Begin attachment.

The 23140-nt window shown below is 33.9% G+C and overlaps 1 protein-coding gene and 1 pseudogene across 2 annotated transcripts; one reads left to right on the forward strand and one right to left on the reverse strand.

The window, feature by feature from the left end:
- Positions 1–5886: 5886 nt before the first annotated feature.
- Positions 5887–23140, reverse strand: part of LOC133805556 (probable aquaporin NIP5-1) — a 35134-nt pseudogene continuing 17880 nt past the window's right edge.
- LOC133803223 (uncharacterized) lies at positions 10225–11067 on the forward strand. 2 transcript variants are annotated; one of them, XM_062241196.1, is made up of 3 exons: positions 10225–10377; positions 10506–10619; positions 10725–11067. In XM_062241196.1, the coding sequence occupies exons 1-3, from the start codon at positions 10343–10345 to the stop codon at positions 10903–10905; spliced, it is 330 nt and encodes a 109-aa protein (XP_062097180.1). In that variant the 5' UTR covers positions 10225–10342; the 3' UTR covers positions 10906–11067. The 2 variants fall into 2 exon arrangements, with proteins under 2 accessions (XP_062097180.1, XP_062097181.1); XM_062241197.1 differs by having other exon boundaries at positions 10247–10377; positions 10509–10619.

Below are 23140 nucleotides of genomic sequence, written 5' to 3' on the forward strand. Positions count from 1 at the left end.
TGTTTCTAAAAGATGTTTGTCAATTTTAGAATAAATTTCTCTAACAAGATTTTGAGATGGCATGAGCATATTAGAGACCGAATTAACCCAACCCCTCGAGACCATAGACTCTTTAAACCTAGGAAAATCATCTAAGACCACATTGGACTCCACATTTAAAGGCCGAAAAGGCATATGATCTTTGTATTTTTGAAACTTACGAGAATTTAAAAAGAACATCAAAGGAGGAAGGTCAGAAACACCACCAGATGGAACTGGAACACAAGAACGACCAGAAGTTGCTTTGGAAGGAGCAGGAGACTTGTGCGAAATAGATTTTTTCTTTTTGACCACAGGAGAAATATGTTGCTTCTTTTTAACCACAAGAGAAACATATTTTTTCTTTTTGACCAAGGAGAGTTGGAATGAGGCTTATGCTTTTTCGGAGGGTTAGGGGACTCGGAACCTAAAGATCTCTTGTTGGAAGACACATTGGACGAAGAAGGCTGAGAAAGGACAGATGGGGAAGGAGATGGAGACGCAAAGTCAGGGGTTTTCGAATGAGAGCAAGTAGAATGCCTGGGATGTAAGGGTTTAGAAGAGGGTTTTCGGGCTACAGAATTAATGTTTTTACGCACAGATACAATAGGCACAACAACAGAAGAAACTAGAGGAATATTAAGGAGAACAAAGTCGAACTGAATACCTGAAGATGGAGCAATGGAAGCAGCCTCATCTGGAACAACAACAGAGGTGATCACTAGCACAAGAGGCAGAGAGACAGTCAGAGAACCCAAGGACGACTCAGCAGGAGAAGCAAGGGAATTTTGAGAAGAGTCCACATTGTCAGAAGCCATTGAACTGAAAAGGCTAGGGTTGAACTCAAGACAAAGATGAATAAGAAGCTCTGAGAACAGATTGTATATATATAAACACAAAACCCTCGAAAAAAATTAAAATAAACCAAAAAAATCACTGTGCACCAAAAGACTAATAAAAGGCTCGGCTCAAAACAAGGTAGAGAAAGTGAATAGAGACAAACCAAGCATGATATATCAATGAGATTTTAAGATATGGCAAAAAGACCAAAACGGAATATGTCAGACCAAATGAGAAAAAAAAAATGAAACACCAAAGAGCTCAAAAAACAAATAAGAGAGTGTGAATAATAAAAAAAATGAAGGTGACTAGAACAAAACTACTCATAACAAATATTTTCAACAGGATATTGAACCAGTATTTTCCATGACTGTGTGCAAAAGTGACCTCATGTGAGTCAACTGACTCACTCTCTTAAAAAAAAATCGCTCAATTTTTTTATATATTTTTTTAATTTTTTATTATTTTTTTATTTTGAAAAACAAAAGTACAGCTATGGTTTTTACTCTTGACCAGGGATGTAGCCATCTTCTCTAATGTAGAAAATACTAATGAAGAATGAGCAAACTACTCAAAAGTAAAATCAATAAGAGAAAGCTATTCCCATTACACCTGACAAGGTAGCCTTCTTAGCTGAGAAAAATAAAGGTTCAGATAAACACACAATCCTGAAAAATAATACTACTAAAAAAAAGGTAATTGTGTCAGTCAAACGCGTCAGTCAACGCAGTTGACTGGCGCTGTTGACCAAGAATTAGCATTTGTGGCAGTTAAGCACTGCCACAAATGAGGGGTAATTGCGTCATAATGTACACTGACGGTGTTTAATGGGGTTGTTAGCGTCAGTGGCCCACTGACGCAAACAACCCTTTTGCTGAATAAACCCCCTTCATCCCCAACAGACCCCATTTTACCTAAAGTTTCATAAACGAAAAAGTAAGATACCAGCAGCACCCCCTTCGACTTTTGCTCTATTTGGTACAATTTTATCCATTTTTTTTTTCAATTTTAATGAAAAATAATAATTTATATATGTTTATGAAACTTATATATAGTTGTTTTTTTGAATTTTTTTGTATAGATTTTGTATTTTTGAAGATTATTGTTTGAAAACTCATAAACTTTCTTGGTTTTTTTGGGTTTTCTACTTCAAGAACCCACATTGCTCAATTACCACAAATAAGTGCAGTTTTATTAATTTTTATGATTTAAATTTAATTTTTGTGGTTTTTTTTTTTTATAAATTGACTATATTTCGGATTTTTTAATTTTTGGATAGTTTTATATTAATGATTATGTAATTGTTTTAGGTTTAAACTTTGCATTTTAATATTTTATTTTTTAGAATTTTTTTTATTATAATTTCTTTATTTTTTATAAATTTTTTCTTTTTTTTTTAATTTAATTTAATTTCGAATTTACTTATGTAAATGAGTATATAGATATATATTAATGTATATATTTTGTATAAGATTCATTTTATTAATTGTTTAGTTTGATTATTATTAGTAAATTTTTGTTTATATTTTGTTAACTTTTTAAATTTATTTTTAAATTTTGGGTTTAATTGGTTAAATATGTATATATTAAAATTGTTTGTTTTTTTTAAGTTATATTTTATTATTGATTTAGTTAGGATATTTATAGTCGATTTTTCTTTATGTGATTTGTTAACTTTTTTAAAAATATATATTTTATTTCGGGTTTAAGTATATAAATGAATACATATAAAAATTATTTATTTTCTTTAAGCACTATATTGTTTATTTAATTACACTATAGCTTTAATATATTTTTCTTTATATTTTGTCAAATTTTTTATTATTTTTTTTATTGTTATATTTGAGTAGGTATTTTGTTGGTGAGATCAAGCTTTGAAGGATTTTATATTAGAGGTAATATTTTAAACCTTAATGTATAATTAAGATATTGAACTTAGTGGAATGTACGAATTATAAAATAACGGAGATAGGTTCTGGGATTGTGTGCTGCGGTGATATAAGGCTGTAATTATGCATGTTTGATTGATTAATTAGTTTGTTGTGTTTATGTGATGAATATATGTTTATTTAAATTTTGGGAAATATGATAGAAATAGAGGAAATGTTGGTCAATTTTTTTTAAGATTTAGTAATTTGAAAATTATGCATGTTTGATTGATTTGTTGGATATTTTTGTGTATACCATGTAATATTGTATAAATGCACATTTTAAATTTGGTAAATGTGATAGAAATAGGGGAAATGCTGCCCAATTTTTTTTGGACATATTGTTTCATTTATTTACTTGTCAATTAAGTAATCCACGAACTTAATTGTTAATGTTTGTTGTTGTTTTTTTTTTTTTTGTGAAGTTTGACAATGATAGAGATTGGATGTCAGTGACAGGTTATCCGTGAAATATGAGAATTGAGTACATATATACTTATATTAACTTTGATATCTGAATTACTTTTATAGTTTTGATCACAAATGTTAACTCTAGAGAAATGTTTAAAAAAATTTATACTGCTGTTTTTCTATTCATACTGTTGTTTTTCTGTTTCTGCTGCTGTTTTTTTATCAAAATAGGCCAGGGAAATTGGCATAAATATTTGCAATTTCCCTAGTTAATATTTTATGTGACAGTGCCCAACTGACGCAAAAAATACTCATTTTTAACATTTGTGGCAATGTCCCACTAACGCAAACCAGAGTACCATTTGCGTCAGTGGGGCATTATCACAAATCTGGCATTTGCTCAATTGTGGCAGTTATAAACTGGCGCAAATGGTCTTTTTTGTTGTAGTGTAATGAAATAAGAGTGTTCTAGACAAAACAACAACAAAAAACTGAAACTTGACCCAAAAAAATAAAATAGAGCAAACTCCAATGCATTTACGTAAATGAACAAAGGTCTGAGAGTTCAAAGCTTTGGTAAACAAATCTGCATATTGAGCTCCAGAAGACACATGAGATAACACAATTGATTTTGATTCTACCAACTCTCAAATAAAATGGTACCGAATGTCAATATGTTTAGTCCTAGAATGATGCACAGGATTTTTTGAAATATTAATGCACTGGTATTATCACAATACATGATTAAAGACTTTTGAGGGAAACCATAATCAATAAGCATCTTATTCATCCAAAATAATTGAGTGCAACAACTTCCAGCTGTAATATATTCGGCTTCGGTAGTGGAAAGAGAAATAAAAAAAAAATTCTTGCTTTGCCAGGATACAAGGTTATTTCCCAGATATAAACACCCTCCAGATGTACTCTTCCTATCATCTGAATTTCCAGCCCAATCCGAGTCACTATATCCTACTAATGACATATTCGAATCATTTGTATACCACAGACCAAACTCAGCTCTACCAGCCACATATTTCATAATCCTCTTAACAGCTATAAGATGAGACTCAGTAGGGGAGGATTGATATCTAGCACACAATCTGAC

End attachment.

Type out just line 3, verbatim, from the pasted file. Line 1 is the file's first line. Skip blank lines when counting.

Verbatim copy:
- Positions 1–5886: 5886 nt before the first annotated feature.